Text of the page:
- Highlighting Code For America‘s model of using technology to rebuild citizen trust in government, Tim O’Reilly urged governments to prioritize user engagement and clean interfaces. “Healthcare.gov showed us the frustrations and incompetencies that people trying to access social services like welfare experience daily.” He urged government to adopt Silicon Valley tenets such as failure, “How do we get government to think more like Silicon Valley, that not every good idea works and that’s okay?”
- “The main challenge to disrupting poverty is how we can provide more meaningful employment,” said Samsource founder Leila Janah. Samasource creates microwork by outsourcing rote functions (like online categorization or simple data entry) from companies like Google or Eventbrite to the poor. Leila addressed the controversial topic of outsourcing by speaking to market forces and the flow of capital. Samasource allows companies to channel big dollars toward international development (via employment) and receive a market-rate service in return. The organization evidences how the “social business model creates a new class of companies that are non-dividend and non-loss.”
- Sold into prostitution at age 12 by her grandfather, activist and mother-to-all Somaly Mam has rehabilitated more than 7,000 child prostitutes through love, trust, education, and the gift of responsibility. Second to drug trafficking, sex trafficking is the most pervasive global crime, yet the issue is largely untouched by the corporate sector. While many are moved by Mam’s story, sex trafficking remains a third rail issue around which few companies are willing to engage. Critical exceptions are Juniper Networks’ Not For Sale Campaign to end human slavery and Google’s $3-million investment to develop global hotlines to report human trafficking.
- I caught up with Barbara Bush to chat about equipping young leaders with the tools to tackle global health through non-traditional channels like architecture computer science. Her organization, Global Health Corps, has grown 450% in the past five years, in part due to the atypical partnerships she creates across sectors (a topic we spoke about in detail last year).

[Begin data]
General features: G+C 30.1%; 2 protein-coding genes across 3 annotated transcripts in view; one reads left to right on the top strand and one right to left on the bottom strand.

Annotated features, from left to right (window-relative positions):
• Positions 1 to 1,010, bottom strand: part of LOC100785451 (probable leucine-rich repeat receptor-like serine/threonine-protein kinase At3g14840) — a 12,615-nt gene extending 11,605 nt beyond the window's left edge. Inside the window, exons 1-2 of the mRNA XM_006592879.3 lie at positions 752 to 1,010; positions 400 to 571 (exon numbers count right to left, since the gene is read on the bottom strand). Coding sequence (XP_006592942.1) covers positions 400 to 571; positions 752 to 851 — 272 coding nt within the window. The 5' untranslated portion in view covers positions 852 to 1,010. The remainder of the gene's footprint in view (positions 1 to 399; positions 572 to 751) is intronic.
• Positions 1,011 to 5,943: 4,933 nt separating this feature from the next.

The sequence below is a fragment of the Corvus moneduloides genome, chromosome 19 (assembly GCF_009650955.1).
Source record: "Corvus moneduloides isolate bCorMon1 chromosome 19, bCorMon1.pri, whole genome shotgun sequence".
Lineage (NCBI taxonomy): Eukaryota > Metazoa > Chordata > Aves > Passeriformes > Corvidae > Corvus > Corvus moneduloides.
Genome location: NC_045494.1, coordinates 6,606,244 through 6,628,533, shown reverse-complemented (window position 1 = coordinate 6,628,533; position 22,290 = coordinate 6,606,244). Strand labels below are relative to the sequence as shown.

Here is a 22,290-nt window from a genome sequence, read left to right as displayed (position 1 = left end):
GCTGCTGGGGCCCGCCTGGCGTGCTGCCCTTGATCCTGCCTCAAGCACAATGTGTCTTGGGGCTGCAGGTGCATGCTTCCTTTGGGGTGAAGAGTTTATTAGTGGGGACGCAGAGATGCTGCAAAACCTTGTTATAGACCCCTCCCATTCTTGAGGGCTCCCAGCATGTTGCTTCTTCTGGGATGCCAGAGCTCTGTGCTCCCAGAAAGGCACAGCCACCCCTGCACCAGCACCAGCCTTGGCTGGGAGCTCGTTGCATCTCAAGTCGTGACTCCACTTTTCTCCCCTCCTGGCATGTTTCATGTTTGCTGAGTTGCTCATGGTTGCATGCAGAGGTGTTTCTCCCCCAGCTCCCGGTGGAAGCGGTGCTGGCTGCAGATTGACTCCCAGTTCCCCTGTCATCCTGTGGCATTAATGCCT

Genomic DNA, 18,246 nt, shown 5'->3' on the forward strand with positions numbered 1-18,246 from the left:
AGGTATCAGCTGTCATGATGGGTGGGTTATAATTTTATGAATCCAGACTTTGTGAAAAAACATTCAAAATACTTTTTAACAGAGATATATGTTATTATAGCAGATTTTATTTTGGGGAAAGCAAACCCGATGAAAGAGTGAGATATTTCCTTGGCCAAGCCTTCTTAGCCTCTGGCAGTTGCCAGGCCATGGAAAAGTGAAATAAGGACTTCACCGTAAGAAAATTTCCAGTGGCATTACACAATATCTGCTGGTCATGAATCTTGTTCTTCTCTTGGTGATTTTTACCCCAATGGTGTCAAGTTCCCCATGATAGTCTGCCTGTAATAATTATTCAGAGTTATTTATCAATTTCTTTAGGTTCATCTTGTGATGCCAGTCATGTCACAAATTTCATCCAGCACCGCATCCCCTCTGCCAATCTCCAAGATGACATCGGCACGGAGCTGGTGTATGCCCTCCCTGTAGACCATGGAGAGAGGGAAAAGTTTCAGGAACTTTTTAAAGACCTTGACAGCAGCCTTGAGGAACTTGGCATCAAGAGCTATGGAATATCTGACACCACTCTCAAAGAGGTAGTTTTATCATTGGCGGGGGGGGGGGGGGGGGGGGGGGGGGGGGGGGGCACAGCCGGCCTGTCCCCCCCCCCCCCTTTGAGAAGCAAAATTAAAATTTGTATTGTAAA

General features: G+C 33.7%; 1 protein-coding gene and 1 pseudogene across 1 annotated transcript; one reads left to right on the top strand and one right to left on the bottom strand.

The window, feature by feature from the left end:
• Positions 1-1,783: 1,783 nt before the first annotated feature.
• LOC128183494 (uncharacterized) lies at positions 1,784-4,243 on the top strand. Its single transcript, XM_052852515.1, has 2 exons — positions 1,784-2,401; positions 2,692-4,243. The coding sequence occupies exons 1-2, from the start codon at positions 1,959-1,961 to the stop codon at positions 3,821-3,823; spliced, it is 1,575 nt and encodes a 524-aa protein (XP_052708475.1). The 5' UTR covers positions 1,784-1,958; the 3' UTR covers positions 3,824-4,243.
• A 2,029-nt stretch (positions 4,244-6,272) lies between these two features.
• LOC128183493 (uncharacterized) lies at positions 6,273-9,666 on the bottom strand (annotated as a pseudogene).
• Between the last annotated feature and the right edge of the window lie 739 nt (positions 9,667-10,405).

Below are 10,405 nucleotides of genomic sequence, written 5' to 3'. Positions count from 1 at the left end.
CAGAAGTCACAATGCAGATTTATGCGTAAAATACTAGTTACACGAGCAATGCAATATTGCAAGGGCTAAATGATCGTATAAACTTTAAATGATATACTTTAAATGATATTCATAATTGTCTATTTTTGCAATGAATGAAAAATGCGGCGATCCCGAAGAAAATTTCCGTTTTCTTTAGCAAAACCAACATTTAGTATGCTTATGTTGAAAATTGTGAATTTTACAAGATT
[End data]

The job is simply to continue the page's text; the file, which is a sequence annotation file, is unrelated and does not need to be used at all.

The enormity of such challenges as ending human trafficking, employing the world’s 1.29 billion extreme poor, and rebuilding trust in government call for bold commitments, unwavering dedication, and a comfort with failure. And so 19-year old Olympian Aly Raisman took the stage to talk about the merits of hard work (the rewarding feeling of falling into bed with noodles for arms and the knowledge that she didn’t hold anything back in training that day) and learning to be comfortable with fear. “People think Olympians aren’t scared. We’re terrified everyday.”
Robert Swan, the first person to walk to both poles, talked about commitment and carry through. After a 900-mile march across the icy terrain, Swan and his team reached the South Pole and received word that their ship home had sunk minutes before. Before starting off on his trek, Swan promised his mentor Jacques Cousteau that he would leave no trace. This promise required a year on base in Antarctica and additional funds to retrieve and remove the sunken vessel.
Closing the conference Swan cautioned that “The greatest threat to our planet is the belief that someone else will save it.”